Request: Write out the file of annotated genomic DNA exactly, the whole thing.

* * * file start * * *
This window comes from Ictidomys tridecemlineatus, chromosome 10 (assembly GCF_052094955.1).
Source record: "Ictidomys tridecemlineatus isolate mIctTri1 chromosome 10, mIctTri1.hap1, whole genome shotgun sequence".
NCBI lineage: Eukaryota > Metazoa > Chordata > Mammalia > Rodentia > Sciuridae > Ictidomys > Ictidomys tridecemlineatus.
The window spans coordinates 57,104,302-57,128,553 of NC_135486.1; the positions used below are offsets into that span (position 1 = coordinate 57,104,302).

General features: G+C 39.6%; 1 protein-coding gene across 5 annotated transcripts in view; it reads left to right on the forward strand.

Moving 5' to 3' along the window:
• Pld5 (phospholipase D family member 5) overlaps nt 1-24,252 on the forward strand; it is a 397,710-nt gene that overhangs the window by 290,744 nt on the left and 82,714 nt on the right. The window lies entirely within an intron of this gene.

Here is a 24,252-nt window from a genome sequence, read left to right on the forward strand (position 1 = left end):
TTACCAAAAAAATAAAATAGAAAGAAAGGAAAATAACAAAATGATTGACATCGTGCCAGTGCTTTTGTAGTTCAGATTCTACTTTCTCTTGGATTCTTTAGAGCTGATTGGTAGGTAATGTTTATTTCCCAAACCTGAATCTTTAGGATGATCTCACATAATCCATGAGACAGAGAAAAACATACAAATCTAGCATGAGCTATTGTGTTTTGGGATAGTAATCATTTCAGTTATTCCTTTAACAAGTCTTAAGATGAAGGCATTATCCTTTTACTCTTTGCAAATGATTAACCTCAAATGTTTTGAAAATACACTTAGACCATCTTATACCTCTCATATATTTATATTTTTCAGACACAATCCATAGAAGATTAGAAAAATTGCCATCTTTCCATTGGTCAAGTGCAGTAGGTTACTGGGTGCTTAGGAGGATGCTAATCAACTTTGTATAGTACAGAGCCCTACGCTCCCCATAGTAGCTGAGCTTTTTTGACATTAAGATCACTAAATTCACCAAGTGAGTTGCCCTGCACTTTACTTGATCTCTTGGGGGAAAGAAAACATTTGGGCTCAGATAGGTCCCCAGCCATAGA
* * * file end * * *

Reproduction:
This window comes from Ictidomys tridecemlineatus, chromosome 10 (assembly GCF_052094955.1).
Source record: "Ictidomys tridecemlineatus isolate mIctTri1 chromosome 10, mIctTri1.hap1, whole genome shotgun sequence".
NCBI lineage: Eukaryota > Metazoa > Chordata > Mammalia > Rodentia > Sciuridae > Ictidomys > Ictidomys tridecemlineatus.
The window spans coordinates 57,104,302-57,128,553 of NC_135486.1; the positions used below are offsets into that span (position 1 = coordinate 57,104,302).

General features: G+C 39.6%; 1 protein-coding gene across 5 annotated transcripts in view; it reads left to right on the forward strand.

Moving 5' to 3' along the window:
• Pld5 (phospholipase D family member 5) overlaps nt 1-24,252 on the forward strand; it is a 397,710-nt gene that overhangs the window by 290,744 nt on the left and 82,714 nt on the right. The window lies entirely within an intron of this gene.

Here is a 24,252-nt window from a genome sequence, read left to right on the forward strand (position 1 = left end):
TTACCAAAAAAATAAAATAGAAAGAAAGGAAAATAACAAAATGATTGACATCGTGCCAGTGCTTTTGTAGTTCAGATTCTACTTTCTCTTGGATTCTTTAGAGCTGATTGGTAGGTAATGTTTATTTCCCAAACCTGAATCTTTAGGATGATCTCACATAATCCATGAGACAGAGAAAAACATACAAATCTAGCATGAGCTATTGTGTTTTGGGATAGTAATCATTTCAGTTATTCCTTTAACAAGTCTTAAGATGAAGGCATTATCCTTTTACTCTTTGCAAATGATTAACCTCAAATGTTTTGAAAATACACTTAGACCATCTTATACCTCTCATATATTTATATTTTTCAGACACAATCCATAGAAGATTAGAAAAATTGCCATCTTTCCATTGGTCAAGTGCAGTAGGTTACTGGGTGCTTAGGAGGATGCTAATCAACTTTGTATAGTACAGAGCCCTACGCTCCCCATAGTAGCTGAGCTTTTTTGACATTAAGATCACTAAATTCACCAAGTGAGTTGCCCTGCACTTTACTTGATCTCTTGGGGGAAAGAAAACATTTGGGCTCAGATAGGTCCCCAGCCATAGA